Our findings have implications for the study of risk factors and of disease progression in OA. First, they suggest that it is possible to identify knees that are at a substantial increased risk of ongoing progression but that to do so one needs historical information about recent progression. Second, it suggests that there are likely to be risk factors that propel this process, a process which often may lead from early to end-stage disease in a few years. Identifying such factors could, in theory, abrogate structural progression in a substantial minority of knees. If one focused for example on preventing joint space loss, table 4 suggests of 348 knees with joint space loss over a 1 year period of time (305+43), 43 or 12.4% belong to this phenotype in which progression extends from a year prior. Our findings could be identifying a subset of knees in which deterioration occurs at a high rate over at least 2–3 years.
Our findings also speak to the evaluation and scoring of radiographs in knee OA. First, they point out that both Kellgren and Lawrence grades and joint space narrowing scores represent artificial mileposts that imperfectly measure disease progression on a continuum. Also, the effect we saw was better detected by evaluating joint space change on the radiographs than it was by examining Kellgren and Lawrence grade, a matter we have recently discussed.9 Osteophytes alone, which sometimes define Kellgren and Lawrence grades, may not be as meaningful as measures of progression of even of disease state as is joint space narrowing when acquired using a standardised approach. Osteophytes can appear to change with small changes in the rotation in an image and rotational positioning is difficult to standardise.
While a one-time measurement of mechanical alignment did not attenuate the effect we found, changes in alignment as disease develops could be a major cause of the rapid disease progression we identified. Such changes must be considered along with possible changes in inflammatory state of the joint or other factors as causes of this rapid progression subset.
Our study is limited in that it relies on radiographs which are an imperfect way of evaluating structural pathology within the knee. It is likely that in the future an evaluation of the same phenomenon can occur using MRI. Also, our study was carried out in an older population with a high prevalence of obesity. It remains to be seen whether a similar pattern of progression would be seen in a younger, thinner population.
It might be noted that incidence increased the risk of progression between 12 and 24 months after the index date but that the finding was not statistically significant. Numbers of knees followed were smaller, making the dichotomous outcome of progression challenged by sample size. When we looked at the same issue using latent variable analyses, we found a strong statistically significant relationship between earlier incidence and joint space loss starting 12 months after index (r=0.38, p=0.0002) and even starting 24 months after index date (r=0.33, p=0.0012). We suggest that joint space loss predicts later joint space as long as 2–3 years later. Even so, the course of OA usually is longer than 2–3 years and our window on the disease is still relatively short. Also, our knees with stable disease must have been incident cases at one time, so that their disease trajectory slowed.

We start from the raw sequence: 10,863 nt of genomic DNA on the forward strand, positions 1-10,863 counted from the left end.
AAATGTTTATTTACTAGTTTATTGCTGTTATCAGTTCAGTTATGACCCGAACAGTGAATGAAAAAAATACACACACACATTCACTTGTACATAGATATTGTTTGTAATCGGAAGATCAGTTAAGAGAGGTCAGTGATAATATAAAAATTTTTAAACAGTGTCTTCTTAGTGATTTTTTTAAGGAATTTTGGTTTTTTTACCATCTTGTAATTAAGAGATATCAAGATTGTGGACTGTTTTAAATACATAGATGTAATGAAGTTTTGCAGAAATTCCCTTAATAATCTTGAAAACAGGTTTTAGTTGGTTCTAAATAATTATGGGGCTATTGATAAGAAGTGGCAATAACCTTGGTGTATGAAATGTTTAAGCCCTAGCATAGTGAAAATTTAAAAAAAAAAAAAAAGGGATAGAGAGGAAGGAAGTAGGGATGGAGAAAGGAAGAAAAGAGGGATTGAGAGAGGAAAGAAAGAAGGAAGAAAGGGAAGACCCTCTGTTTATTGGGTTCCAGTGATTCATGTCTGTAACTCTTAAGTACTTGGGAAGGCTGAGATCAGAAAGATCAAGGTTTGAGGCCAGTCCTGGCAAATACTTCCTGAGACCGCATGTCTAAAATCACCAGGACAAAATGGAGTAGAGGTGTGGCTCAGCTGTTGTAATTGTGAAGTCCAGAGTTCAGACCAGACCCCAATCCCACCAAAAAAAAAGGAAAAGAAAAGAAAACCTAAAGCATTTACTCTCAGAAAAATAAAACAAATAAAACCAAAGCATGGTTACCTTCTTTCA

It is possible that knees with Kellgren and Lawrence grade 2 which had recently changed had more severe disease than knees with Kellgren and Lawrence grade 2 whose course had been static. Previous work has shown that progression occurs more rapidly and is more likely in those with severe structural disease than in those with milder disease.12 ,13 In additional analyses in which we held Kellgren and Lawrence grade and joint space narrowing grade constant in those at the index exam, we found no difference in results.
We14 and others15 have written that accurately identifying risk factors for disease progression is formidably difficult especially in OA.14 There are two major reasons underlying the problems in studying progression. First, diseased joints all have risk factors for incidence and these are likely to be the same as risk factors for progression; thus, a risk factor may spuriously fail to show effects on progression even when it increases the risk of incidence (eg, see Niu et al3 and the relation of obesity to OA progression). This first problem relates to why real risk factors for progression are not detected as such but the factor we have studied clearly shows an increased risk of progression. Second, in studies of risk factors for progression, there may be a ‘horse racing’ phenomenon16 in which knees with a possible risk factor for progression have more severe prevalent disease than other knees, and those with more severe prevalent disease are more likely to progress.13 Most OA progression studies include joints with prevalent grade 2 and 3 and those with grade 3 or more advanced disease, could, to use the horse racing analogy, be farther along in the race and therefore, closer to the finish line. We have tried to adjust for this possibility by limiting our analyses to grade 2 Kellgren and Lawrence prevalent disease and even carried out secondary analyses in which we required knees at the index date have both KL grade 2 and a narrowing grade of 1. Even so, we cannot exclude the possibility that recent incidence increases the apparent risk of progression because knees with recent incidence have worse structural disease than knees with persistent prevalent disease.
In summary, the course of knee OA follows a pattern of inertia. Knees that are progressing are far more likely to continue to progress than knees which have been stable in terms of structural deterioration. These findings have broad implications for our understanding of the biology of disease and for the identification of a rapidly progressive subcohort of disease and provide opportunities for the investigation of factors which propel rapid deterioration.
This work was supported by NIH grants AR47785 and AR 051568. We are indebted to Anne Plunkett for technical assistance.